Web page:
# Systematic Error

Systematic Error

Systematic errors are biases in measurement which lead to the situation where the mean of many separate measurements differs significantly from the actual value of the measured attribute. All measurements are prone to systematic errors, often of several different types. Sources of systematic error may be imperfect calibration of measurement instruments (zero error), changes in the environment which interfere with the measurement process and sometimes imperfect methods of observation can be either zero error or percentage error. For example, consider an experimenter taking a reading of the time period of a pendulum swinging past a fiducial mark: If their stop-watch or timer starts with 1 second on the clock then all of their results will be off by 1 second (zero error). If the experimenter repeats this experiment twenty times (starting at 1 second each time), then there will be a percentage error in the calculated average of their results; the final result will be slightly larger than the true period. Distance measured by radar will be systematically overestimated if the slight slowing down of the waves in air is not accounted for. Incorrect zeroing of an instrument leading to a zero error is an example of systematic error in instrumentation.

Systematic errors may also be present in the result of an estimate based on a mathematical model or physical law. For instance, the estimated oscillation frequency of a pendulum will be systematically in error if slight movement of the support is not accounted for.

Systematic errors can be either constant, or be related (e.g. proportional or a percentage) to the actual value of the measured quantity, or even to the value of a different quantity (the reading of a ruler can be affected by environment temperature). When they are constant, they are simply due to incorrect zeroing of the instrument. When they are not constant, they can change sign. For instance, if a thermometer is affected by a proportional systematic error equal to 2% of the actual temperature, and the actual temperature is 200°, 0°, or −100°, the measured temperature will be 204° (systematic error = +4°), 0° (null systematic error) or −102° (systematic error = −2°), respectively. Thus, the temperature will be overestimated when it will be above zero, and underestimated when it will be below zero.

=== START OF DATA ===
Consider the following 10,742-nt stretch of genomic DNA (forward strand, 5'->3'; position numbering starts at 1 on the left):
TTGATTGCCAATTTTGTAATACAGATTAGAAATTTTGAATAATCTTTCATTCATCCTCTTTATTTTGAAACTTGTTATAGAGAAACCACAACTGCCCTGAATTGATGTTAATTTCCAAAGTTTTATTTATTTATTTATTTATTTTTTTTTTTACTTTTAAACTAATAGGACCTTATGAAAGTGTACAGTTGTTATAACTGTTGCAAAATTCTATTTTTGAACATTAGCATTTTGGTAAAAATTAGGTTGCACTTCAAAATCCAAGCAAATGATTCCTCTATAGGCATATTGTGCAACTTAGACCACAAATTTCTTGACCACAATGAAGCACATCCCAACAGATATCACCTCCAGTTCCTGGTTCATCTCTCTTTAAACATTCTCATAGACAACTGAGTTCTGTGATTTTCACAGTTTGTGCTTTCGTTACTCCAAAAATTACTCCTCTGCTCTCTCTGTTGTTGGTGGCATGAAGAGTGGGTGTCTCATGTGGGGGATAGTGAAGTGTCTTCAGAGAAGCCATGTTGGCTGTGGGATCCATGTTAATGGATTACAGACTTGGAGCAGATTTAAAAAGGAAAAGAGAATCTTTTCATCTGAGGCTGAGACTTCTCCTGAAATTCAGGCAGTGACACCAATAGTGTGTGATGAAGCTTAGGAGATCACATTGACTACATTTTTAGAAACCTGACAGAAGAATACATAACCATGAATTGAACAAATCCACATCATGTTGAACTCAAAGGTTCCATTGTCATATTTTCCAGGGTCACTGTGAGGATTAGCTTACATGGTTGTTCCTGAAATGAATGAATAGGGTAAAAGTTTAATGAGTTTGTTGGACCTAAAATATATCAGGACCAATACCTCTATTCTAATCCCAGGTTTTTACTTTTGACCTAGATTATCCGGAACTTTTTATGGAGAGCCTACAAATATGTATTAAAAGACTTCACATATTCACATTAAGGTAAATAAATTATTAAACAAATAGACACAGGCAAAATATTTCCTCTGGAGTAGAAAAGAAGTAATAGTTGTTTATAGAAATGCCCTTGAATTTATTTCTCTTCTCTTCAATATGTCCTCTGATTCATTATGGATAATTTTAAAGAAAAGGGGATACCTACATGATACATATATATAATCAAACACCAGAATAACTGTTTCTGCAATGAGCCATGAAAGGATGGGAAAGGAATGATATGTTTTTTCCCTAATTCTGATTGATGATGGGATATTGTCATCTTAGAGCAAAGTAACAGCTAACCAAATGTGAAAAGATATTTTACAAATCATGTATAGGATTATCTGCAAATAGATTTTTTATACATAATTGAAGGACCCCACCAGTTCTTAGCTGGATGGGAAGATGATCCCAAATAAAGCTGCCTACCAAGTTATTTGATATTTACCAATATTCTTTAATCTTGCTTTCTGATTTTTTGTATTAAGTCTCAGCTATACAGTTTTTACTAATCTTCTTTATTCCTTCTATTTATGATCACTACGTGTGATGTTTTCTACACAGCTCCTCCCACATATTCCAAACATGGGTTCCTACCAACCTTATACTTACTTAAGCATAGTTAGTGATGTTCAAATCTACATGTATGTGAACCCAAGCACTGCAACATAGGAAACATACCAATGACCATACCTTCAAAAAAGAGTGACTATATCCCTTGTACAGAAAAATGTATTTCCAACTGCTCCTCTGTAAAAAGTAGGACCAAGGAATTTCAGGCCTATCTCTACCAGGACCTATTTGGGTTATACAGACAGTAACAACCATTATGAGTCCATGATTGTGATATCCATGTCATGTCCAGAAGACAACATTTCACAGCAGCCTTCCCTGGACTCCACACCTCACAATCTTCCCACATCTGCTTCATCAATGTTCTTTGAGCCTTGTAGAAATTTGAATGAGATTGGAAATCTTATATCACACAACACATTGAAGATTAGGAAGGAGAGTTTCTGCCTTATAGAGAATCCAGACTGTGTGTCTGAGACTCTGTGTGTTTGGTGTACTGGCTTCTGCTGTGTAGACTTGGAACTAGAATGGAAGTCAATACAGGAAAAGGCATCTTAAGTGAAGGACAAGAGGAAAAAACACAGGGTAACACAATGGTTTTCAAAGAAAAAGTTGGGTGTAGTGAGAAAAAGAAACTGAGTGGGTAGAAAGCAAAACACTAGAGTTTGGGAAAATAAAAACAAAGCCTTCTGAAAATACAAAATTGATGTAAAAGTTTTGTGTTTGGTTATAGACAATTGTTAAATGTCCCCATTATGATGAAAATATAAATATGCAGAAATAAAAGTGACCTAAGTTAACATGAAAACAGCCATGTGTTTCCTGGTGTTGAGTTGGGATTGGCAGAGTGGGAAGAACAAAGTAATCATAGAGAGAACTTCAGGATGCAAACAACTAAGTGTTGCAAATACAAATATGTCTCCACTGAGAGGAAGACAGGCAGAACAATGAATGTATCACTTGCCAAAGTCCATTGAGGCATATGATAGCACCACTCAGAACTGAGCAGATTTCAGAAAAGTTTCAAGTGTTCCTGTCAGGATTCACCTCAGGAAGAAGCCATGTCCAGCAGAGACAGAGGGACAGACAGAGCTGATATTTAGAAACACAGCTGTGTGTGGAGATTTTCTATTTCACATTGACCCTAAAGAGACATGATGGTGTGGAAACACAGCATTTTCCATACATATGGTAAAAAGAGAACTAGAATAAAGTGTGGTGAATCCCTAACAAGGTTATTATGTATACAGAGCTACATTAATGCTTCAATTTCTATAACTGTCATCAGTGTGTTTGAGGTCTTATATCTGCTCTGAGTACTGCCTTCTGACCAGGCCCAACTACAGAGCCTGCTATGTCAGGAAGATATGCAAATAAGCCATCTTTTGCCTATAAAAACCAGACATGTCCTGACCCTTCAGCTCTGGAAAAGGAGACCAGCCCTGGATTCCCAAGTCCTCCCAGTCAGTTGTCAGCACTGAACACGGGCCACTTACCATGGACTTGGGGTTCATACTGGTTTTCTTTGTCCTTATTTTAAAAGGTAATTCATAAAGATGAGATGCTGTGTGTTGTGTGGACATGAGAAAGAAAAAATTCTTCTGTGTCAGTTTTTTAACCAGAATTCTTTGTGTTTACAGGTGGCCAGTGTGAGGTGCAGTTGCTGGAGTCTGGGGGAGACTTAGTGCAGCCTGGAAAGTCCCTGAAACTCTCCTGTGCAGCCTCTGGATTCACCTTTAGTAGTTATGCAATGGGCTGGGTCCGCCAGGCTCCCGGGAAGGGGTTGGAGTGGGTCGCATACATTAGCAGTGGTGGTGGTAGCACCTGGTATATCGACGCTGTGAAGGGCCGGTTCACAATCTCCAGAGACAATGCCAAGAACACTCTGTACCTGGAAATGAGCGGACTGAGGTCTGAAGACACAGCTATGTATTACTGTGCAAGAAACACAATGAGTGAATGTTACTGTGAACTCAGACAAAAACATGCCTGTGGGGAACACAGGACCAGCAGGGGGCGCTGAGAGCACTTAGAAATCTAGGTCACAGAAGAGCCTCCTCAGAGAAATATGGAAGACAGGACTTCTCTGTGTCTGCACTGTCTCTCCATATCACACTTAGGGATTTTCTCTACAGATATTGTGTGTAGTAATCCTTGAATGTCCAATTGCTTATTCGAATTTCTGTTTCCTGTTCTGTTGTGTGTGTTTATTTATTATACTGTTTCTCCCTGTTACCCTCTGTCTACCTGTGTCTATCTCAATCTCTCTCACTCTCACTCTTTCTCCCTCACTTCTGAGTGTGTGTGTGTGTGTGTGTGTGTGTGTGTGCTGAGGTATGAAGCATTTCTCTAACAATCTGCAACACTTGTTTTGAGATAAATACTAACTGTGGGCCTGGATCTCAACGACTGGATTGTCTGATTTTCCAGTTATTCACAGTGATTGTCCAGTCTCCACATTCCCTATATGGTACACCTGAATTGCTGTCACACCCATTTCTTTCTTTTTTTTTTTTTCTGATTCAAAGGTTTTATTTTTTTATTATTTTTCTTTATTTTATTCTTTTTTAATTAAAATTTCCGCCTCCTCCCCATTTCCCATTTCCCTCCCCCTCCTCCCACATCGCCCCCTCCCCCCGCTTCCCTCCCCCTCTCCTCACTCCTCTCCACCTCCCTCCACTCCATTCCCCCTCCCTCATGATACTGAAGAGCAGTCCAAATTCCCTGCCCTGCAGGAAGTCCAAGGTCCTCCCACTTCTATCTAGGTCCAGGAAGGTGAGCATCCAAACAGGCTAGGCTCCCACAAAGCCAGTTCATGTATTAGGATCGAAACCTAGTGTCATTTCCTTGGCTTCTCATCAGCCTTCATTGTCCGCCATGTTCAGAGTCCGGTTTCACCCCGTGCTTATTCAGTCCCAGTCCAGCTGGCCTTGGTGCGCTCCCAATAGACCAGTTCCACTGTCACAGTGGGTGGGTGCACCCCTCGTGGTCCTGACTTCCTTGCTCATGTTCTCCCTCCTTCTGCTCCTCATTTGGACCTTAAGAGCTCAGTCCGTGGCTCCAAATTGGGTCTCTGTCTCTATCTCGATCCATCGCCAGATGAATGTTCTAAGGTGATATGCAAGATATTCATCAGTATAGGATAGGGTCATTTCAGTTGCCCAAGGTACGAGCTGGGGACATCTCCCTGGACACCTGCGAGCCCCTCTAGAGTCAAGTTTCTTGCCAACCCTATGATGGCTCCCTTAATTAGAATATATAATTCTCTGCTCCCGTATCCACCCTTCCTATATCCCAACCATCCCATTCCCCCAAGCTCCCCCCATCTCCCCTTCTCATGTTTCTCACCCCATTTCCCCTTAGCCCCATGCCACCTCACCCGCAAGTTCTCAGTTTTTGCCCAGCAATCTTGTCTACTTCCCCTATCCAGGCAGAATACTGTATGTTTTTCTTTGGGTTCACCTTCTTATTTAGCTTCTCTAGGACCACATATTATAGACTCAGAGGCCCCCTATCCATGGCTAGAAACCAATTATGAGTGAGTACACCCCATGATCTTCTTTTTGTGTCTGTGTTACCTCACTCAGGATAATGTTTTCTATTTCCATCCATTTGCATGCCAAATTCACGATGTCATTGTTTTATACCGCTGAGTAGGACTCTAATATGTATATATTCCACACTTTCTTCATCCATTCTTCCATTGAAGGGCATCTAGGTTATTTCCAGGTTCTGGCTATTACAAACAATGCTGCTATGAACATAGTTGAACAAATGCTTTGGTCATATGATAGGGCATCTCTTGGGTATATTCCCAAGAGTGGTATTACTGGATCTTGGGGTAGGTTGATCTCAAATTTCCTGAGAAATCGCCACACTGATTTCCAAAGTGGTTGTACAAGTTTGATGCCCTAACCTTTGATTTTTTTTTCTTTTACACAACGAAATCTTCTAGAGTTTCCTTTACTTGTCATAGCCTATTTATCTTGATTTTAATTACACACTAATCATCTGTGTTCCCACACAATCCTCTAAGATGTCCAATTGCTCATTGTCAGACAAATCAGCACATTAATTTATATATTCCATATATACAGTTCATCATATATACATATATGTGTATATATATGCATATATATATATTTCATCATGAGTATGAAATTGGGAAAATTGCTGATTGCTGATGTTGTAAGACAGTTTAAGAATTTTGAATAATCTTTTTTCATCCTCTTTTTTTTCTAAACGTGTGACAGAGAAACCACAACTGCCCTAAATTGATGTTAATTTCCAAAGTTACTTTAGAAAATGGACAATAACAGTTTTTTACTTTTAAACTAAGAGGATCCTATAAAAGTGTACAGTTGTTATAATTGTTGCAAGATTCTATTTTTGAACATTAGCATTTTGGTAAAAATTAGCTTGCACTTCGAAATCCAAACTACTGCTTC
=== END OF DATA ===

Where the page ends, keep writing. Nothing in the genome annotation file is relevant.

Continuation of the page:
Constant systematic errors are very difficult to deal with, because their effects are only observable if they can be removed. Such errors cannot be removed by repeating measurements or averaging large numbers of results. A common method to remove systematic error is through calibration of the measurement instrument.

In a statistical context, the term systematic error usually arises where the sizes and directions of possible errors are unknown.

### Other articles related to "systematic error, errors, error":

Systematic Error - Systematic Versus Random Error
... Measurement errors can be divided into two components random error and systematic error ... Random error is always present in a measurement ... Random errors show up as different results for ostensibly the same repeated measurement ...
Measurement Uncertainty - Random Errors and Systematic Errors
... There are two types of measurement error, systematic error and random error ... A systematic error (an estimate of which is known as a measurement bias) is associated with the fact that a measured value contains an offset ... In general, a systematic error, regarded as a quantity, is a component of error that remains constant or depends in a specific manner on some other quantity ...

### Famous quotes containing the words error and/or systematic:

Theoretically, I grant you, there is no possibility of error in necessary reasoning. But to speak thus “theoretically,” is to use language in a Pickwickian sense. In practice, and in fact, mathematics is not exempt from that liability to error that affects everything that man does.
Charles Sanders Peirce (1839–1914)

Chinese civilisation is so systematic that wild animals have been abolished on principle.
Aleister Crowley (1875–1947)